Desert bitterbrush grows in areas with around 10 inches (254 mm) annual precipitation , typically drier sites than those that support antelope bitterbrush. The plant is intolerant of frequent summer water .
Desert bitterbrush is a pioneer species on some extremely eroded and volcanic rock sites , and a mid-seral species on moderate sites. Following fire in blackbrush-dominated sites, desert bitterbrush precedes blackbrush for at least 28 years [2,5].
Desert bitterbrush is not shade tolerant .
Initial growth of desert bitterbrush in southern Arizona begins in late February, yet seed does not mature until early June. In Utah, desert bitterbrush flowers in May and fruit matures by mid-July at low elevations and mid-August at high elevations .
Phenological development of desert bitterbrush grown in an experimental plot in Boise, Idaho, was as follows :
|Leaf growth initiated||April 26|
|First leaf expanded||May 18|
|Floral buds visible||April 28|
|Fruit development initiated||May 28|
|Leader growth initiated||May 20|
|Fruit mature||July 18|
Desert bitterbrush recovers from fire by sprouting from undamaged root crowns below the soil surface and by establishing from seeds cached by rodents [6,7,8,28,45].
Fire regimes of the California singleleaf pinyon-California juniper woodlands in which desert bitterbrush appears are dominated by long-interval canopy fires and slow recovery . Fires in desert bitterbrush habitats probably were infrequent, since fuel in sagebrush-bitterbrush and juniper-bitterbrush communities tends to be light. In decadent stands, extremely dry and windy conditions can cause a severe fire .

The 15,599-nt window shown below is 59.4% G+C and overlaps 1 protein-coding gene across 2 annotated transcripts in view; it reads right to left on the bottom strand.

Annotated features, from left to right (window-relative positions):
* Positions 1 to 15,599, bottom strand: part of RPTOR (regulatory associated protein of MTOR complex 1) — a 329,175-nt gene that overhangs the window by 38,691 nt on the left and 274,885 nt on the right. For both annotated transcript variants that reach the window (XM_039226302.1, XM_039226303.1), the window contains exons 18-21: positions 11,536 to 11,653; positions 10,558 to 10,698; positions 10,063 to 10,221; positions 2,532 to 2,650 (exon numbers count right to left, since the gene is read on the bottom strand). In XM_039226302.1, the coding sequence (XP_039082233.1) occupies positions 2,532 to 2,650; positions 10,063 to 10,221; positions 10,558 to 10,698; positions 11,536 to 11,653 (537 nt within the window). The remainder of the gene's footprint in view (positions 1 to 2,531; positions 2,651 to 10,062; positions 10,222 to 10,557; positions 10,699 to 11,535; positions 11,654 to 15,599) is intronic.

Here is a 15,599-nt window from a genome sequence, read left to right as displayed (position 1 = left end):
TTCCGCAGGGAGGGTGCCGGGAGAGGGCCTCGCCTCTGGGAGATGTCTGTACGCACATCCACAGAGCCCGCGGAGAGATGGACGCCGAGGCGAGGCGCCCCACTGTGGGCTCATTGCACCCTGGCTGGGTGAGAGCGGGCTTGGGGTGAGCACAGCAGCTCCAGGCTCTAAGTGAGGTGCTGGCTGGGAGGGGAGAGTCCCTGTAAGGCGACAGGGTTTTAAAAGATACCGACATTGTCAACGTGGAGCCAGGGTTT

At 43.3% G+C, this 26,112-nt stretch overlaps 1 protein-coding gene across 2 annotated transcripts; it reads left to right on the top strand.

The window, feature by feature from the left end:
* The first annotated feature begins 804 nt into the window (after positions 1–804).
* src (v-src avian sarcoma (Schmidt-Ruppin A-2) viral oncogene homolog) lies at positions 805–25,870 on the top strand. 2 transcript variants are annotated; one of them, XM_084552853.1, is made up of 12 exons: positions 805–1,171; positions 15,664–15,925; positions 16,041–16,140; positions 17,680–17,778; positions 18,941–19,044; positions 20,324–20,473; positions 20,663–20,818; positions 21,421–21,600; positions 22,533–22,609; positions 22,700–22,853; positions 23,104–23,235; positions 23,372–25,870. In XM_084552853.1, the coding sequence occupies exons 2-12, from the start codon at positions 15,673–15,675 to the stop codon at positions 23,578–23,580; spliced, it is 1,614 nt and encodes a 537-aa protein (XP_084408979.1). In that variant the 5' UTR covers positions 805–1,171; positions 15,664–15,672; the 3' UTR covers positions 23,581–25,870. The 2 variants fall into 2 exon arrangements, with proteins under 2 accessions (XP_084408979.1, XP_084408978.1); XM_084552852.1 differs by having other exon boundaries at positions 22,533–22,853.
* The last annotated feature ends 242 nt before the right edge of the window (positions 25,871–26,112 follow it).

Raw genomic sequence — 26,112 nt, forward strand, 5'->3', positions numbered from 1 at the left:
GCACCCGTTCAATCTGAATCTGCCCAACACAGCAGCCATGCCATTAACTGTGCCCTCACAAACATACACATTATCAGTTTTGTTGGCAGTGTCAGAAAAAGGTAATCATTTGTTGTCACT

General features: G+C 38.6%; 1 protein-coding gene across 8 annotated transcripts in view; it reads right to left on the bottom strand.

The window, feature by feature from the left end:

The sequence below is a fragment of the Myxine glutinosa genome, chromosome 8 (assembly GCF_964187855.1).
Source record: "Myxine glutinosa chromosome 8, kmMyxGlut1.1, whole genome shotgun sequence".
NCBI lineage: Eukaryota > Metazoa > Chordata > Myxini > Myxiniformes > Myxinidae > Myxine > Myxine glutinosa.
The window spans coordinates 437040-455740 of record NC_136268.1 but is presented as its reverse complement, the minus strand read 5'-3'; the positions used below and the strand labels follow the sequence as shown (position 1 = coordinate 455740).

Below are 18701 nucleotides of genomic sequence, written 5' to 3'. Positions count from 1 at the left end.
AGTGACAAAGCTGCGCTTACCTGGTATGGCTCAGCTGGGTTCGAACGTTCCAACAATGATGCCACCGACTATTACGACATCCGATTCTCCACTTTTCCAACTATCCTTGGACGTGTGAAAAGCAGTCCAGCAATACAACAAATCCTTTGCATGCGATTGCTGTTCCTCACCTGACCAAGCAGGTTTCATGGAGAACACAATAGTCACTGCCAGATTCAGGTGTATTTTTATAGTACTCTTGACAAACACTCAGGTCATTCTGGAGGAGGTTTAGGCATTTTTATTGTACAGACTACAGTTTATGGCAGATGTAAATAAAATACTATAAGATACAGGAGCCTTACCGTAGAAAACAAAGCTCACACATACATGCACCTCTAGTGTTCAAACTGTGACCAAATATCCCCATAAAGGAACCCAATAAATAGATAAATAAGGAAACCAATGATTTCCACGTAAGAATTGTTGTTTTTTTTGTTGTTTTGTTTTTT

To learn more about the fire regimes in communities in which desert bitterbrush appears, refer to the FEIS summary for associated species, such as big basin sagebrush, redberry juniper (Juniperus erythrocarpa), Gambel oak, Joshua tree, singleleaf pinyon, and California juniper, under "FIRE ECOLOGY OR ADAPTATIONS."
Tall shrub, adventitious-bud root crown
Small shrub, adventitious bud/root crown
Ground residual colonizer (on-site, initial community)
Initial-offsite colonizer (off-site, initial community)
Desert bitterbrush often sprouts vigorously following fire [6,8,28], even in dry conditions . Even root crowns charred below the surface have sprouted . In some studies, however, desert bitterbrush has been killed by fire [10,18,45]. The fire literature does not specify whether the decumbent or erect form of desert bitterbrush is more susceptible to fire.
Stem layering is another response to fire if heat has not killed all aboveground tissue. Layering following fire is particularly evident on burned-over areas with finer-textured rather than coarse-textured soils .
Following spring prescribed burns near Ely, Nevada, mean rodent desert bitterbrush seed cache densities were significantly (p=0.05) higher within the burned areas than outside. Only 2 desert bitterbrush sprouted following these prescribed burns, and they lacked vigor and died the spring following the fires. The presence of large numbers of rodent caches may result in the continued presence of desert bitterbrush on the site .